Our intensive research in getting to this point confirmed that sorting, cleaning, and processing recyclable waste is an expensive exercise. Just the slightest piece of sand or paper stuck on a piece of plastic prevents it from assimilating into a mix of molten plastic, and results in an unacceptable flaw in any new end-product. However, the same research connected us to Donald Thomson, Sadia Chand and Brett Jordaan of CRDC. CRDC have developed technology to cost effectively recycle contaminated (with sand and paper still stuck to it), mixed (saving sorting costs) plastic waste into an aggregate that can be used in cement blocks, kerbstones etc. CRDC have agreed to process 200kg of the recyclable portion of the waste collected from the Deep-Clean in their newly established pilot plant at Cape Concrete which we will in turn use in some new products – watch this space……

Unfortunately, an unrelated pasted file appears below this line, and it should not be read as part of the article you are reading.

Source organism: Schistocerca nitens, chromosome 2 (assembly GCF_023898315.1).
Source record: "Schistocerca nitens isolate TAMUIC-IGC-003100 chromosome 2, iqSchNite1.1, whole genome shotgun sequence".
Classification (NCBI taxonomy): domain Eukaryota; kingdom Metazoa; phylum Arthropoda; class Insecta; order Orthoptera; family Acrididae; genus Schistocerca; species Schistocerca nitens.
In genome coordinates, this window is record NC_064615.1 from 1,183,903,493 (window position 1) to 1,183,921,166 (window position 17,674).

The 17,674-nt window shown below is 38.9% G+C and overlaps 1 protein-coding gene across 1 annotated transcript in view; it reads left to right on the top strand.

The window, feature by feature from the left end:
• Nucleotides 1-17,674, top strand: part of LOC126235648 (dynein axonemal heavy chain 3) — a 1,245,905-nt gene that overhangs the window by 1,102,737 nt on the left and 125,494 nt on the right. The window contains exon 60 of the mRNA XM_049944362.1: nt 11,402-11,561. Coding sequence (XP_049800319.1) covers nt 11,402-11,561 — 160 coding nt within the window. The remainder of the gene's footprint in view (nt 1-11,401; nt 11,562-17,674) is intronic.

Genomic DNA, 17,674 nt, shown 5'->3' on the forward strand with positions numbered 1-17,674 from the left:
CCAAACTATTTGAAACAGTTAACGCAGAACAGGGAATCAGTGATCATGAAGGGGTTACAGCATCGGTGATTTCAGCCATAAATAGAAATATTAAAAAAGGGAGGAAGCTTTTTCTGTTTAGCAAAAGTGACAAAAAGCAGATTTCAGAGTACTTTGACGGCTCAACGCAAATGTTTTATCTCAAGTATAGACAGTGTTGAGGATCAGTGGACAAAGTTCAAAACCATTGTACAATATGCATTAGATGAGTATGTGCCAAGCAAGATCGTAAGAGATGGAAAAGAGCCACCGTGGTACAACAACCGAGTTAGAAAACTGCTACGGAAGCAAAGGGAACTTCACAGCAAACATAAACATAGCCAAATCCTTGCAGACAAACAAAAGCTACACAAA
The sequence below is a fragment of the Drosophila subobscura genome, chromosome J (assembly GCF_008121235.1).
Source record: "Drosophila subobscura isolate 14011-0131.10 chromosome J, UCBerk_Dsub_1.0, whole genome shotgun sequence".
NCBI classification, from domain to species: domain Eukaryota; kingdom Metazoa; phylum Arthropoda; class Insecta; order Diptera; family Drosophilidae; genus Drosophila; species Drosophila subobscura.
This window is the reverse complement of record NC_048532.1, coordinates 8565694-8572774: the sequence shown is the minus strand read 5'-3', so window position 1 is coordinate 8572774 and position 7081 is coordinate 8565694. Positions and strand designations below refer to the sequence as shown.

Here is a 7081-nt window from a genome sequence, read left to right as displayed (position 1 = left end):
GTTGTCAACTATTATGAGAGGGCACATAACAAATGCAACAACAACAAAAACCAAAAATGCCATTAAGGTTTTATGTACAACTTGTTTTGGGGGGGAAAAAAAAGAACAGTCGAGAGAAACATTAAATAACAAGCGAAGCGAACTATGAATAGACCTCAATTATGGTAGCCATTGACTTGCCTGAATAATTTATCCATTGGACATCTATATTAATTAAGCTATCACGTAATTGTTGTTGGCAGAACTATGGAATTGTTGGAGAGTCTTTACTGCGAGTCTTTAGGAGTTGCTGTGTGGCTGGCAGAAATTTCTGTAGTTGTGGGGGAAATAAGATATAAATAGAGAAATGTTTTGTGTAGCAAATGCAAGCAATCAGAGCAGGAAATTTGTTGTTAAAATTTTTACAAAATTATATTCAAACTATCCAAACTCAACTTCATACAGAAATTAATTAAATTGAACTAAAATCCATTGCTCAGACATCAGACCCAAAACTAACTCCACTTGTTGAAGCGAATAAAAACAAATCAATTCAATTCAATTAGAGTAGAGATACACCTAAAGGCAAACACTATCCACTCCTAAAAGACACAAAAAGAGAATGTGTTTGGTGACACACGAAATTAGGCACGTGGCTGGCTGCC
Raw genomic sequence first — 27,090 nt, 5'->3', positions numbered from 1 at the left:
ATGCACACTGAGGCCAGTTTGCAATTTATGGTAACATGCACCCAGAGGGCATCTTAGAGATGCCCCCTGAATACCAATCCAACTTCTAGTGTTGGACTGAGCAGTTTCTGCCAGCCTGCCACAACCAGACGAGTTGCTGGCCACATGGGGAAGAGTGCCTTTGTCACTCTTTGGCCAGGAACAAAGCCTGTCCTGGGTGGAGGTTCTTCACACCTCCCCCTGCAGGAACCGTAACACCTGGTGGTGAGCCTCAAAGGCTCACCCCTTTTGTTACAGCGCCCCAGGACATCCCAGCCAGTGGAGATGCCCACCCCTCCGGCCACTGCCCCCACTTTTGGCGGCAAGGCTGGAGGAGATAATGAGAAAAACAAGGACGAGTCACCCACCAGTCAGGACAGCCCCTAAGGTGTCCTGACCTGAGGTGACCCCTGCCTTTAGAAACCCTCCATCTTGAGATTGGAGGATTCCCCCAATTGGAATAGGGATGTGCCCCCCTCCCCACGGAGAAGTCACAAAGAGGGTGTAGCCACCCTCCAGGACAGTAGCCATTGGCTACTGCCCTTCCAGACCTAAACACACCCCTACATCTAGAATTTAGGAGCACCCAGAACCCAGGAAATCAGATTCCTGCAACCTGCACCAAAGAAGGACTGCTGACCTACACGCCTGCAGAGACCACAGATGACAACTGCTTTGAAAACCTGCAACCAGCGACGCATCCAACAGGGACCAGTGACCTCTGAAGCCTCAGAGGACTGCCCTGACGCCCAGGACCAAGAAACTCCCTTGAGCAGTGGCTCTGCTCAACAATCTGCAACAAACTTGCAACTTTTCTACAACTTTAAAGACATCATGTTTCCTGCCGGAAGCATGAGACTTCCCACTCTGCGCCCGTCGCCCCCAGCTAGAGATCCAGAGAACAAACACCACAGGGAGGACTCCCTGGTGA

Key to our efforts of addressing the plastic pollution problem is the sustainability of the interventions we aim to implement in our target areas. To this end we had made a start with Enviroserv’s waste assessment, but we also wanted to be able to measure the impact our interventions are making, if any. Here we were contacted by Assetpool who offered us the opportunity to test their asset management app and software. Assetpool share our vision that the canal IS THE ASSET and we managed to conduct a trial at one of the sorting stations, collecting data and images of how much waste was collected from which section of the Deep-Clean area, in which time frame and tracking the recyclable portion of the waste collected. Utilising the asset management reporting tool of the app, we will be able to collect and compare the data and start being able to monitor and manage pollution along the canal banks in future as well as ultimately track waste collected to an end product.